What's the key to a happy life for you?
Having a good work-life balance, and being with my boyfriend, friends, and family. So I guess that's Ipswich!
Hannah, 31, Mature Student
VICE: How would you describe your home life?
Hannah: I've got a 12-year-old son, and a baby on the way. I live with my fiancé and am in my last year of a social work degree.
What's the upside to staying in your hometown?
It's better economically. I received a bursary for students from the local area, which meant I could return to education. But I'm here out of necessity, rather than choice—I have a child in school.
What don't you like about it?
It's not very diverse, and there's a lot of cultural ignorance.
Would you recommend your children stay here?
To be honest, I'd encourage them to move away, just for the life experience. I do feel I missed out a bit.
What's a happy life for you?
Financial security. I'm not materialistic, but it's no fun being stressed about money. And, personally, I need access to art galleries and theaters.
Justine, 27, Engineering Manager
VICE: What life stage are you in?
Justine: I live with my boyfriend, who I've been with since I was 16, and we're thinking about emigrating to the US or Canada in the next few years.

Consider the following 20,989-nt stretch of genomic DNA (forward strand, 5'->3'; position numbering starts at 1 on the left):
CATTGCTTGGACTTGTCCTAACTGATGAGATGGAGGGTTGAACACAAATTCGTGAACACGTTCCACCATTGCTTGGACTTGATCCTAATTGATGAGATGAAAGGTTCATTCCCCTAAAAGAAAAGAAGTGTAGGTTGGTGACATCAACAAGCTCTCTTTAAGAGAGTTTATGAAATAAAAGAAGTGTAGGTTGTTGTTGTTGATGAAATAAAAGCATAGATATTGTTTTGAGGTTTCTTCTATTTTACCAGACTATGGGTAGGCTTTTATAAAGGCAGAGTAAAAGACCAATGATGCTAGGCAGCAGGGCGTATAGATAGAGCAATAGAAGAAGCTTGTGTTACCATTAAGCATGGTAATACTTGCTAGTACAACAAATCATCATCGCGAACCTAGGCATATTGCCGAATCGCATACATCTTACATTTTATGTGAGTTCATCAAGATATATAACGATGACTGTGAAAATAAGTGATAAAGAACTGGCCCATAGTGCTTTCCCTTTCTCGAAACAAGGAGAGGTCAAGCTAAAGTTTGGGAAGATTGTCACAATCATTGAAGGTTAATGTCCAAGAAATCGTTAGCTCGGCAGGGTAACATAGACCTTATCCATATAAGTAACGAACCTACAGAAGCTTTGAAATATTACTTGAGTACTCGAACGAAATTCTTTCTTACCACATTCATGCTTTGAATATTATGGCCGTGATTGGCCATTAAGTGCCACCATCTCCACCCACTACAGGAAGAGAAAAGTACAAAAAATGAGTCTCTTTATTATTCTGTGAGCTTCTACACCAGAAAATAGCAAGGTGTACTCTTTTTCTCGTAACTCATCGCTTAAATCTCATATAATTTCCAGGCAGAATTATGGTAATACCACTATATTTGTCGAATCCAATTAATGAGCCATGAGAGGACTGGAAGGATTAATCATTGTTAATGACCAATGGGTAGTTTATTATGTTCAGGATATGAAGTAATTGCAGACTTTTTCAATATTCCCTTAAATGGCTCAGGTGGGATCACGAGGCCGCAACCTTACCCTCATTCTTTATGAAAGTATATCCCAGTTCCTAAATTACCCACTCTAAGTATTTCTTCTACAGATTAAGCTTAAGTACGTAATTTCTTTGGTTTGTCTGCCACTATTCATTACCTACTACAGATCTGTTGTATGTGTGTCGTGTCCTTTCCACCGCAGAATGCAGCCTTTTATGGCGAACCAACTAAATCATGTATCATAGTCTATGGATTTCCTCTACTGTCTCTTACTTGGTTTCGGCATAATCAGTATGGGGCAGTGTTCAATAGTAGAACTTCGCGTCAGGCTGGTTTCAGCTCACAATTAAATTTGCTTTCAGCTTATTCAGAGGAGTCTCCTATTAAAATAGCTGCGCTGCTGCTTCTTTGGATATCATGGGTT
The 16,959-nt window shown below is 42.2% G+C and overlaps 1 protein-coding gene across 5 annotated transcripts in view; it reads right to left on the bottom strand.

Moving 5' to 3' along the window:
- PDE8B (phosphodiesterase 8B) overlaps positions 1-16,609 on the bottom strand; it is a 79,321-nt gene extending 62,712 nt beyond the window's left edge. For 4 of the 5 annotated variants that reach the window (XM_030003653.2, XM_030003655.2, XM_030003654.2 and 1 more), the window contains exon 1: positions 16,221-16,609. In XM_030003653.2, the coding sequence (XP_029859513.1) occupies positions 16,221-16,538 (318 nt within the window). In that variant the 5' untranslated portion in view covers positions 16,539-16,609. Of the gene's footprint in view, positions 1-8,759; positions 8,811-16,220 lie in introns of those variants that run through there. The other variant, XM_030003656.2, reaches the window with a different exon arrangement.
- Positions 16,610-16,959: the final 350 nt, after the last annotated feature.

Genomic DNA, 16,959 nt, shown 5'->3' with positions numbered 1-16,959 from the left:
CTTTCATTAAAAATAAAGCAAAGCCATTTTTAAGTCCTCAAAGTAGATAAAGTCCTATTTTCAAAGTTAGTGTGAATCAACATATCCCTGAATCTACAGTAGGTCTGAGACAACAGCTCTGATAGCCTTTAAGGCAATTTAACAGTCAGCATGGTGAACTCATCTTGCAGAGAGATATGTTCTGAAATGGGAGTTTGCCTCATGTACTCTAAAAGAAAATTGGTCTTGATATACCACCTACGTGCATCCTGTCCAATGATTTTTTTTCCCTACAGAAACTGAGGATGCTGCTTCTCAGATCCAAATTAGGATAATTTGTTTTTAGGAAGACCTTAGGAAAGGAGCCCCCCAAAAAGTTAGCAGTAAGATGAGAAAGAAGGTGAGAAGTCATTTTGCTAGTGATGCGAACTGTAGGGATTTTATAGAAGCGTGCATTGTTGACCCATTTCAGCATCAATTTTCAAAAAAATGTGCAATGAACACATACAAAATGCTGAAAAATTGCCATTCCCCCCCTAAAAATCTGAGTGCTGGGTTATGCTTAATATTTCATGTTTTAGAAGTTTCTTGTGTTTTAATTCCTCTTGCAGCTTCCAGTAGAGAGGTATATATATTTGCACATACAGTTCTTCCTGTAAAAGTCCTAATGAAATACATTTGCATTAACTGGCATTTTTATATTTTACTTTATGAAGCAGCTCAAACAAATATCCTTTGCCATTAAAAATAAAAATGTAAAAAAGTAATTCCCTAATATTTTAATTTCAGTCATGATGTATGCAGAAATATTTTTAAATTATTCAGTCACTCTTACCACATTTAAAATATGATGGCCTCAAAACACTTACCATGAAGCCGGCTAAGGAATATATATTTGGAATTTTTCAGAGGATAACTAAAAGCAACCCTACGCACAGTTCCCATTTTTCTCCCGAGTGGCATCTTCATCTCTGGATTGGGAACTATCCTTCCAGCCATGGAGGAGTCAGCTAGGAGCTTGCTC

Why did you stay in Ipswich?
I stayed at home to do my degree, because I was in a relationship here—there wasn't anything drawing me anywhere else. Often, I'll hear people say, "I can't wait to leave this town," but when you ask them why they can never give a proper answer. I think it's something they just feel like they have to do.
What's made you consider emigrating?
We went traveling around the USA—where I have family—and couldn't help wondering if we could have a better quality of life elsewhere. It's not that we're unhappy where we are, we're just wondering, Is this it?
What's happiness for you?
Having a job you love. And good relationships, whether that's with your family, friends, or a partner.
Lauren, 27, Social Worker
VICE: Why did you stay in Ipswich?
Lauren: I stayed at home for university. I was in a relationship with a footballer, and his career ended up coming first. I was young and naive, thinking I had to stay around for a boyfriend.
What's the upside to staying in your hometown?
I own two properties, which I rent out—there's no way I could've done that if I hadn't been at home. It's put me in a good financial position. I also have a strong social circle here.
And the downside?
I hate how early everything closes. Also, I'm single—and happy—while most people here are focused on marriage and kids. I don't think it's as bad as people make out, though. It's just like anywhere else, really.
Do you think you'll ever move?
I've always thought about moving, and still consider it, but it's so difficult to build a social circle from scratch. I've done placements in other cities, and I've been traveling, but always end up coming back.
What's key to a happy life for you?
Being happy with what you have, having the confidence to be yourself, and following your own vision.